A major study has found that adherence to COVID-19 self-isolation rules is low in the UK, raising concerns about the effectiveness of the government’s test-and-trace system.
The study, published in the British Medical Journal, was based on 37 nationally representative surveys involving 53,880 participants in the UK, conducted between March 2, 2020, to Jan. 27, 2021.
It found that only 51.5 percent of the respondents could identify the main symptoms of COVID-19, which is caused by the CCP (Chinese Communist Party) virus.
Just 18 percent of those with the symptoms said they had requested a test, while 42.5 percent with symptoms in the previous seven days adhered to full self-isolation.
“With such low rates for symptom recognition, testing, and full self-isolation, the effectiveness of the current form of the UK’s test, trace, and isolate system is limited,” wrote the authors of the report, who are scholars from Kings College London and University College London, one of whom is affiliated with the Behavioural Science Team of Public Health England.
But they acknowledged that “some improvement has occurred over time.”
Factors contributing to non-adherence were “being male, younger age, having a dependent child in the household, lower socioeconomic grade, greater financial hardship during the pandemic, and working in a key sector,” the study found.
The government cast doubt on the findings, citing statistics from the Office for National Statistics (ONS).
“Since last May, NHS Test and Trace has contacted 3.2 million people who tested positive, and another 6.4 million of their contacts. Behind these numbers are countless lives saved and the latest ONS statistics show that when people are asked to self-isolate, the overwhelming majority do so,” a spokesperson for the Department for Health and Social Care said in an emailed statement.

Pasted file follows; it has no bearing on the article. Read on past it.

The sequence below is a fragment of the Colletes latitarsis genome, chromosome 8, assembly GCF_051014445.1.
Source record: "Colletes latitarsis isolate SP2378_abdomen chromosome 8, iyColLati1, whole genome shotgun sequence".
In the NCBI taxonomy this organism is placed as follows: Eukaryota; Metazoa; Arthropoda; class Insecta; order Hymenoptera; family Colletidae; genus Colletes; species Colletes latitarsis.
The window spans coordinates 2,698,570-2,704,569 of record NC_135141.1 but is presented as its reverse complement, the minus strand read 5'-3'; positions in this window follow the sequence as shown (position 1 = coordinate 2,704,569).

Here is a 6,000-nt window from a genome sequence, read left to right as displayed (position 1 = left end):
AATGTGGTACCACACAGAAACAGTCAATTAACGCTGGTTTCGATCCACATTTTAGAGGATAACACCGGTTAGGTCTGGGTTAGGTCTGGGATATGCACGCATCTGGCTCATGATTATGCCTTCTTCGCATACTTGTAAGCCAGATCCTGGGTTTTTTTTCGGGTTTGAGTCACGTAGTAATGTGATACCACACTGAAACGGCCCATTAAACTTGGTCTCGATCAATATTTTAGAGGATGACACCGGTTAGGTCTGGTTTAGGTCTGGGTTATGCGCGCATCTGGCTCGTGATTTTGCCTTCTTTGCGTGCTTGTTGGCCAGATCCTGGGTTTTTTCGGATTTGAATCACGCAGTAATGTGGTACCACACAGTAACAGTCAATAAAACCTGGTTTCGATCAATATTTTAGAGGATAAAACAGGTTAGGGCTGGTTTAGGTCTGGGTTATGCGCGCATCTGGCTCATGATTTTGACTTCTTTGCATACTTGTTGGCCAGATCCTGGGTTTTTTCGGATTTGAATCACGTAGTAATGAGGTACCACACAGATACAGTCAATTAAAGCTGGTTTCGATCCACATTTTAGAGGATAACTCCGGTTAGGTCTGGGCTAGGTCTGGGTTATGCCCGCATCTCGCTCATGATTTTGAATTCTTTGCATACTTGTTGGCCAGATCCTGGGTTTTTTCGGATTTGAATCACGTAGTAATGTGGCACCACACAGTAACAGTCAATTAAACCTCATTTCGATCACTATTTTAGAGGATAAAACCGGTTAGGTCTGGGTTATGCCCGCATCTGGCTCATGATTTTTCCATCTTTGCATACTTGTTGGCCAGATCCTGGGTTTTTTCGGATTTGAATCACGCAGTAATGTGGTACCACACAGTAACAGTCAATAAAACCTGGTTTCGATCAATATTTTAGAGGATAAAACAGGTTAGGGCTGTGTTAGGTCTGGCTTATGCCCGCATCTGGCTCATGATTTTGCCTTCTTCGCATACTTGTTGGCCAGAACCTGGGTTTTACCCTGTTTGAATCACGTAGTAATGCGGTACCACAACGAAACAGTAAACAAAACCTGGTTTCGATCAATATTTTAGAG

“It is vital that people continue to do their bit by isolating when they are asked to. As the prevalence of coronavirus falls, our testing and tracing system becomes more important in identifying and suppressing local outbreaks while also responding rapidly to the threat of new variants,” the spokesperson said.
The Public Accounts Committee of the House of Commons said last month that there was no clear evidence that England’s test-and-trace system had been effective in tackling the pandemic.
But Health Secretary Matt Hancock said the service had done “an amazing job” and he was “incredibly grateful to them.”
Baroness Dido Harding, who has been leading NHS Test and Trace, said the service is “essential in our fight against COVID-19.”